Wednesday, August 6, 2008

a hard rain's gonna fall

What has kept the world safe from the bomb since 1945 has not been deterrence, in the sense of fear of specific weapons, so much as it's been memory. The memory of what happened at Hiroshima.

John Hersey (1914-1993) American writer and journalist

The bomb was not only dropped on the citizens of Hiroshima and Nagasaki. It was dropped on the whole humanity.

Satoru Konishi (b. 1929) assistant general secretary of Nihon Hidankyo, an organization of survivors of the atomic bomb attacks on Hiroshima and Nagasaki.

on 6 august 1945 the united states dropped an atomic bomb named 'little boy' on the city of hiroshima, japan killing at least 140,000 people. tragically, three days later the united states dropped 'fat man' another weapon of mass destruction on nagasaki. according to information at the nagasaki peace park, the dead totaled 73,884, injured 74,909 and diseased several hundred thousand. we must never forget. we must work together to insure that this will never happen again. the only way to insure peace is to use peaceful means to get there.

to commemorate the day here's a vid of bob singing his classic a hard rain's gonna fall in 1964

photo: peace cranes draped on the soldiers' and sailors' monument in cleveland during an anti-war demonstration, march 2003.


R.L. Bourges said...

My favorite peace cranes are ... Japanese

bitchlet said...

I forgot about this but we need to remember.

Unknown said...

What troubles me always is how fast we forget and how quick we are to justify new destructive patterns.
Why, oh why, don't we learn.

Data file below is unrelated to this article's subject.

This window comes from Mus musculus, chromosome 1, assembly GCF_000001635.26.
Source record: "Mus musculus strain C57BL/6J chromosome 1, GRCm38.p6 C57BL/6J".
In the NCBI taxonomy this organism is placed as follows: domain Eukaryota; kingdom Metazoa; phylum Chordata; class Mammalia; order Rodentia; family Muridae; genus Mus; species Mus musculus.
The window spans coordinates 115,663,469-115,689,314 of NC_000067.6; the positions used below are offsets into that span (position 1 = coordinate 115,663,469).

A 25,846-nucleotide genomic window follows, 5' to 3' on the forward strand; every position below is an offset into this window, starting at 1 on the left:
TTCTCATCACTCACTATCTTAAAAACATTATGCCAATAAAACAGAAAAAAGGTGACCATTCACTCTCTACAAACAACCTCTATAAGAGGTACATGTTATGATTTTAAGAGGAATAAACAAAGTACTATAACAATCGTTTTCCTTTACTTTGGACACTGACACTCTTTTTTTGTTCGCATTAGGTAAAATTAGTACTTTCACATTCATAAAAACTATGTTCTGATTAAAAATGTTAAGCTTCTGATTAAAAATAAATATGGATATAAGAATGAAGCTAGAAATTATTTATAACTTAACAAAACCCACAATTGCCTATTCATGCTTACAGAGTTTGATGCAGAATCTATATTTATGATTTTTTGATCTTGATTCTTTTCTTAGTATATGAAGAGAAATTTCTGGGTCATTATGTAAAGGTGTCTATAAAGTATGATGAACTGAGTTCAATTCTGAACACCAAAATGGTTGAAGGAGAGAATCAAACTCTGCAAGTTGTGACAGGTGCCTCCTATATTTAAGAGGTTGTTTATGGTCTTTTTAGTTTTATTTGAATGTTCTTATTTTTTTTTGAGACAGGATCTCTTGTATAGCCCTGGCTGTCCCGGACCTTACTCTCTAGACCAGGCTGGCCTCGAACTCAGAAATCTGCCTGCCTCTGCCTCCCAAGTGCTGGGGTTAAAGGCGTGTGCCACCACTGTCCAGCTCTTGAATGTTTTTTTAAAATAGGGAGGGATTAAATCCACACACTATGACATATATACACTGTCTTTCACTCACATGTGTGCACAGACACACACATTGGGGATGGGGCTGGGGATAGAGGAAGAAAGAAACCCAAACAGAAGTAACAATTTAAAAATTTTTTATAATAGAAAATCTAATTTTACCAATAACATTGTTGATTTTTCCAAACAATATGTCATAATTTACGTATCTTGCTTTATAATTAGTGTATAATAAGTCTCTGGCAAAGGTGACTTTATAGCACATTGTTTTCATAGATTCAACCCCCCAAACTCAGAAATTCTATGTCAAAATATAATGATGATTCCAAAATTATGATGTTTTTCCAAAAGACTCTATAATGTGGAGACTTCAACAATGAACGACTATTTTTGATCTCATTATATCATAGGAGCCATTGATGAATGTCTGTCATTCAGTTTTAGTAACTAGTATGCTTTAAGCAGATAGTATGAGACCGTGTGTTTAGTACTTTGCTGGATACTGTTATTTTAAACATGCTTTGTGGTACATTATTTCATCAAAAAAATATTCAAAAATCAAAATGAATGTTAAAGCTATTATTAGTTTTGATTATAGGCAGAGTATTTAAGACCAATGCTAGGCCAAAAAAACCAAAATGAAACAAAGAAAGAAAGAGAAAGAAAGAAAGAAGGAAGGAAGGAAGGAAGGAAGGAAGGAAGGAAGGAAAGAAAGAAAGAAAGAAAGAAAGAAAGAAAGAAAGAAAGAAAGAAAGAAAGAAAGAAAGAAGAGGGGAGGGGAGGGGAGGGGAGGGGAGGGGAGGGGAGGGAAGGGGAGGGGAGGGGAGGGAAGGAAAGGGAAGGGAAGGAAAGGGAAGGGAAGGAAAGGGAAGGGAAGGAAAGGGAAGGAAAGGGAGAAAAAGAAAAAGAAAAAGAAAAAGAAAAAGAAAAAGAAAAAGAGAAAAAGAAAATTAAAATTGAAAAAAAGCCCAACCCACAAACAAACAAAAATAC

Megan said...

Great, great post Mouse.

tut-tut said...

Just makes me want to put my head in my hands; but we have to move forward and work together.

Barbara said...

Everytime I am reminded of those bombs, I wonder if there wasn't some other way to end the war without so much injury and loss of life to innocent people.

Coffee Messiah said...

Nicely done! ; (

"I wonder if there wasn't some other way to end the war without so much injury and loss of life to innocent people."

I believe I'm still naive =

Why start one?

K. said...

One of the great songs ever, and a fascinating video. I have it scheduled for Katrina week.

Phyllis Hunt McGowan said...

I love the John Hersey quote. I think that, sadly, we're forgetting and the time is rolling around again where we are going to learn harsh lessons too late. I worry about what we'll tell our children and grandchildren when they ask us 'how could that happen?'- just like we ask now of history. We never learn. That's the tragedy.

mouse (aka kimy) said...

rlb - thanks for the link. what a beautiful vid!! gorgeous dancing cranes...and then there's the other birds - especially the babies!!!! I'm a sucker for all babies!

b - never forget!

av - in baby steps I believe we are learning..... but I am eternally optimistic

megan - thanks.

tut - yes!!

barb - think coffee has the answer that I like!

k - I'm sure your post for katrina week will be most powerful. thanks in advance I look forward to it.

the - hugs....

WAT said...

The bombs dropped in Japan were nothing compared to the nukes of today. I hope humanity can one day reach the point of just eliminating these horrible weapons as unnecessary and unbecoming of a civilization. Idealistic of me I suppose, but one can always hope.